One of the North’s greatest generals—the Rock of Chickamauga
Most Southerners in the U.S. Army resigned their commissions to join the Confederacy in 1861. But at least one son of a distinguished, slaveholding Virginia family remained loyal to the Union. George H. Thomas fought for the North and secured key victories at Chickamauga and Nashville. Thomas’s wartime experiences transformed him from a slaveholder to a defender of civil rights.
Remembered as the “Rock of Chickamauga,” Thomas became one of the most prominent Union generals and was even considered for overall command of the Union Army in Virginia. Yet he has been eclipsed by such names as Grant, Sherman, and Sheridan.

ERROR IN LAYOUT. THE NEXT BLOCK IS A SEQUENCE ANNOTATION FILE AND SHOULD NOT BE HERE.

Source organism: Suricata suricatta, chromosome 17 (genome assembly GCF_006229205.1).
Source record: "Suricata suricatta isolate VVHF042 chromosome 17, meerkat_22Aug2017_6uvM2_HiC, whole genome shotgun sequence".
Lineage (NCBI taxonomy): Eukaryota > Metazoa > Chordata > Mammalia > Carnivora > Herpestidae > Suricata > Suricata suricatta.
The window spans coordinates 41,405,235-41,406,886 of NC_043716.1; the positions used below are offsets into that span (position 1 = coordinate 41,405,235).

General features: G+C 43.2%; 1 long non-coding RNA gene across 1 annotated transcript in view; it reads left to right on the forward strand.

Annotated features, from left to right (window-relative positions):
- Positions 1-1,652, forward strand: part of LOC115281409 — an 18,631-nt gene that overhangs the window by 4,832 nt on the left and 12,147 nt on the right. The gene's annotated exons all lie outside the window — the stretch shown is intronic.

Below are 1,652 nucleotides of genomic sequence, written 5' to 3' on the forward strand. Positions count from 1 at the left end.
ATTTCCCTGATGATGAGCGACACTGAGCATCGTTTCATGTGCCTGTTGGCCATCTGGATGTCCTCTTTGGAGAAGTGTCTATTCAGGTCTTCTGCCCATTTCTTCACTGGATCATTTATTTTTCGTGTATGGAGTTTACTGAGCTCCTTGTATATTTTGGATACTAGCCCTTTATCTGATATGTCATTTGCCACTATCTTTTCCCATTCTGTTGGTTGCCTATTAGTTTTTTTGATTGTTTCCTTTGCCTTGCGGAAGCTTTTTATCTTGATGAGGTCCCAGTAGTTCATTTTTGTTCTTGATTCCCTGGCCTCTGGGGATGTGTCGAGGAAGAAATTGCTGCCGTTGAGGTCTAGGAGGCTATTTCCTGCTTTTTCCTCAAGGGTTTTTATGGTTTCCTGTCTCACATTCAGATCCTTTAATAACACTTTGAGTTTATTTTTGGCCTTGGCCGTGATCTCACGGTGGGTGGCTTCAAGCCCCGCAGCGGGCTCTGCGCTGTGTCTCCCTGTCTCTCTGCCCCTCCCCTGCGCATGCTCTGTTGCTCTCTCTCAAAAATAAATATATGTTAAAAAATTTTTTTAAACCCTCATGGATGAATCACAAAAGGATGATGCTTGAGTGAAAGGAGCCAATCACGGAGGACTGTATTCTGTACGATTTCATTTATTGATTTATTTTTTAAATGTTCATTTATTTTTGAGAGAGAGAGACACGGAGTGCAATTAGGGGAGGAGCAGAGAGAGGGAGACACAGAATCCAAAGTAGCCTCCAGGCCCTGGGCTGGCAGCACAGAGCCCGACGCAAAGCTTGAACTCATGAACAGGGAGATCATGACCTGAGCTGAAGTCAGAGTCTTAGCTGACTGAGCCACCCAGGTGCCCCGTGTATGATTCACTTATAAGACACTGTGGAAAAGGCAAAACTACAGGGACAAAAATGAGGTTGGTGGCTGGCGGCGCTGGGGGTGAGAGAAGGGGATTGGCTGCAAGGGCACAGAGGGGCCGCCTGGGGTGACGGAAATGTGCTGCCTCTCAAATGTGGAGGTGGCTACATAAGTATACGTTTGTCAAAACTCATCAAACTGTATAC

Offering vivid accounts of combat, Einolf depicts the fighting from Thomas’s perspective to allow a unique look at the real experience of decision making on the battlefield. He examines the general’s recurring confrontations with the Union high command to make a strong case for Thomas’s integrity and competence, even as he exposes Thomas’s shortcomings and poor decisions. The result is a more balanced, nuanced picture than has previously been available.
Probing Thomas’s personal character, Einolf reveals how a son of the South could oppose the views of friends and family. George Thomas: Virginian for the Union offers a fresh appraisal of an important career and lends new insight into the inner conflicts of the Civil War.